June's disappointing unemployment numbers are good news for Mitt Romney's campaign – and not just for the obvious reason.
There's an inverse relationship between the performance of the US economy and Romney's chances this November. The further the unemployment rate drops, the better President Barack Obama's chances of getting re-elected this fall, while a poor economic performance bodes well for Romney. It also gives him a chance to change the topic back to the economy, which his aides have repeatedly said is their best strategy to take the White House from Obama.
Romney took a beating this week from some conservative critics. Media mogul Rupert Murdoch slammed him on Twitter because he “seems to play everything safe,” a comment The New York Times noted highlights the divide between the former Massachusetts governor and the conservative wing of his party. Commentator Laura Ingraham took Romney to task for going on vacation, while Weekly Standard editor Bill Kristol asked, “Is it too much to ask Mitt Romney to get off autopilot and actually think about the race he's running?”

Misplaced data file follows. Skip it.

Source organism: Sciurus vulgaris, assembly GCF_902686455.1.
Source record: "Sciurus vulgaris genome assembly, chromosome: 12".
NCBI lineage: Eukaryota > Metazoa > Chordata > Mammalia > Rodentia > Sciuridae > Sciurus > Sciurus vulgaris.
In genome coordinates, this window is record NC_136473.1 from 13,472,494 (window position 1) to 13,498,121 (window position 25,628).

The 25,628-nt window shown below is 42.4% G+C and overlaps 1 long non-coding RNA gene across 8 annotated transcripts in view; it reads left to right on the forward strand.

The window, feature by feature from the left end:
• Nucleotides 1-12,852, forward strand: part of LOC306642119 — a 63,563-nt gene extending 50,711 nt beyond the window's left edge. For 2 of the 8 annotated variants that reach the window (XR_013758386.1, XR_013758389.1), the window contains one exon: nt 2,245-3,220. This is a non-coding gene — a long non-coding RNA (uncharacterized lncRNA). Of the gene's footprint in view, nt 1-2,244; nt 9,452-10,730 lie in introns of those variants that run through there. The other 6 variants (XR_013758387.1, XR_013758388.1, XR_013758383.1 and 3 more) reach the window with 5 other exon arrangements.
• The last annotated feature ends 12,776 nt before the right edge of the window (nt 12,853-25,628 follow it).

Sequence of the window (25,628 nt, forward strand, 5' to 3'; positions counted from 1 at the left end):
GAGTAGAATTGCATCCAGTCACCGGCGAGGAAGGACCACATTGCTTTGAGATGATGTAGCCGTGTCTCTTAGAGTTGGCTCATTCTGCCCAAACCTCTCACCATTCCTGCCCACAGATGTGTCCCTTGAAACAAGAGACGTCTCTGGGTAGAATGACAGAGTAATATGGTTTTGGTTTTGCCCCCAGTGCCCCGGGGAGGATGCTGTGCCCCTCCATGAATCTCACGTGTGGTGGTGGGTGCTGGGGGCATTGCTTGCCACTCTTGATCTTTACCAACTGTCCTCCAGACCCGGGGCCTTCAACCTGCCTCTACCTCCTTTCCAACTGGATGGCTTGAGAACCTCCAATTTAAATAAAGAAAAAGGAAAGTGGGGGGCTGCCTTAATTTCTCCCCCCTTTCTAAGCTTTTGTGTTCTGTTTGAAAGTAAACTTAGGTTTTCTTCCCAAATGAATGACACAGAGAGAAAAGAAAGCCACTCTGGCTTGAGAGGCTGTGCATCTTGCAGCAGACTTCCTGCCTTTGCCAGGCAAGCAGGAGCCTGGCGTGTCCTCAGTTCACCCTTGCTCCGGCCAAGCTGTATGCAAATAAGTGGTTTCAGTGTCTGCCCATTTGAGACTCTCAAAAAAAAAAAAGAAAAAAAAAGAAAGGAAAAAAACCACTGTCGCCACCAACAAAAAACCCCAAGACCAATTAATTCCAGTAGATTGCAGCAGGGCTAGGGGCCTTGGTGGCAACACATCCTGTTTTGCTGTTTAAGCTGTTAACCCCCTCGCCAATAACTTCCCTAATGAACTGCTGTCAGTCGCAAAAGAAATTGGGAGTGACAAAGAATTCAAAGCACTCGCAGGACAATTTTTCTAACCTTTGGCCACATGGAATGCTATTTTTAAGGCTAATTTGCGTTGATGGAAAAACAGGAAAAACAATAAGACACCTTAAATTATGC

That was just the friendly fire. The Obama campaign hammered away at reports of Romney's offshore bank accounts and blind trusts. Romney didn't help himself by telling CBS News that the Affordable Care Act includes a “tax” on citizens who refuse to get health insurance, just two days after his chief spokesman called it a “penalty.” Massachusetts' state website describes the similar part of his state healthcare law a “tax penalty.”
Until about 9am on Friday, most political observers would have said the Obama campaign won the week. However, the news cycle's focus on the tepid job-growth numbers throughout this weekend will give Romney the opportunity to change the subject back to what he wants to talk about: the economy.